I’m not comparing, but I remember the second half of Molly’s second year as being really tough. She had so much transition in such a short amount of time and I felt so unavailable to her between moving into a new house, being massively pregnant and then a completely overwhelmed mom of two. The second half of Lucy’s second year is tough for different reasons, as I continue to struggle to define and refine and adjust my self-definitions and self-expectations of mom, wife, 30-something-year-old woman. The thing about kids, though, is that they thrive almost regardless of the churn around them. Lucy at 20 months is the most delightful human I have ever encountered. She has a way about her that can bring me out of my deepest navel-gazing funk with one batted eyelash or one belly giggle; one moment of watching her feed Hop a snack or snuggle next to Molly on the couch; one time hearing her say “thank you” or “bye bye octopus” or “oh, hi Tyson” or “nite nite Molly” or “Mom. Mom! Mom. Ma. Mom. Mom!” I love her more deeply and harder than I ever knew would be possible and she regularly makes my breath catch in my throat just by running by me with her hand in Molly’s or putting herself to bed or contentedly reading to herself out loud as she narrates what she sees on the pages. Both of my girls make my whole world spin, individually and together, and there is no comparison to the feeling of wholeness I get watching the two of them grow up together.

Snaps from vacation and more below:

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MJ #2?

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Playing in the pool

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Snoozing on Papa E

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Snacks with KK

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Bathtime with Elliott

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Sisters on the beach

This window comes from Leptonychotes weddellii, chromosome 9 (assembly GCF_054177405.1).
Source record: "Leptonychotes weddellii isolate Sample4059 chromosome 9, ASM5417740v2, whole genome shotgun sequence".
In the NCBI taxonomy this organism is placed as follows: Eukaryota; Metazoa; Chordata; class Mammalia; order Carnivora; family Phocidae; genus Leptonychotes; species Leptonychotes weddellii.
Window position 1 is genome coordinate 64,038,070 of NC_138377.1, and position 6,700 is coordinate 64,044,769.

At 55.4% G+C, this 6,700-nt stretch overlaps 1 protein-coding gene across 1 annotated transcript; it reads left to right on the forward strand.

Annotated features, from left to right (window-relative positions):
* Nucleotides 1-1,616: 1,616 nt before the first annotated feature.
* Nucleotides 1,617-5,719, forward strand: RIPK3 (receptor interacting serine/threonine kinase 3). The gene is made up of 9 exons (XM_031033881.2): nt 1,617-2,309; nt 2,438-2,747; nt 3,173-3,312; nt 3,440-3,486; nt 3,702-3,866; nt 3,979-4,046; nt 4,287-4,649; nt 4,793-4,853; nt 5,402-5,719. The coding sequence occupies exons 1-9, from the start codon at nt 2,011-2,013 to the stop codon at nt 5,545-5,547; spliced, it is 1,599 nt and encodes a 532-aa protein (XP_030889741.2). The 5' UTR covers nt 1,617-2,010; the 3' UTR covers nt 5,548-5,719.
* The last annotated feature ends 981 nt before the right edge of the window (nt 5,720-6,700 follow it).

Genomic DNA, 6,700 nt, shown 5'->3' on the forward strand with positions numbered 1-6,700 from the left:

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Forward facing!

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Cutie pants

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Snuggles with Dad

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Seesaw

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Accidentally color coordinated

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Human pyramids

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Snacks for Hop

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Budding artist

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Sisters in the sand

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Beach hat

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Best sisters

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Whomp whomp

 

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Lucy the XIX

“Up and over. Arm one. Arm two.”

This is my mantra for putting on my kids’ shirts. I started this way way back in Molly’s early infancy, I don’t know why, but since then if I am helping the kids put on a shirt.

“Up and over. Arm one. Arm two.”

These days when I am helping Lucy get dressed I get a resounding “TWOOOOOOOO” every time. Lucy knows 2, she actually pretty much knows 1 – 10. In any of the various counting books we have she is about 90% in numeral recognition, for a 1.583333 year old that’s pretty amazing.

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Counting is just the beginning, the whole world of language and communication is flourishing at alarming speed. About 30 days ago I would see her point and grunt at things as a means of saying “I would like that book.” Just today she clearly said “the owl book,” a harbinger of what’s coming. I vaguely remember Molly going through this same process in which one day she woke up and quoted Siddhartha (not really…well maybe). Lucy is at the cusp of a mental explosion.

Did I mention that even though she doesn’t always have the words for things she basically understands every single thing we say to her?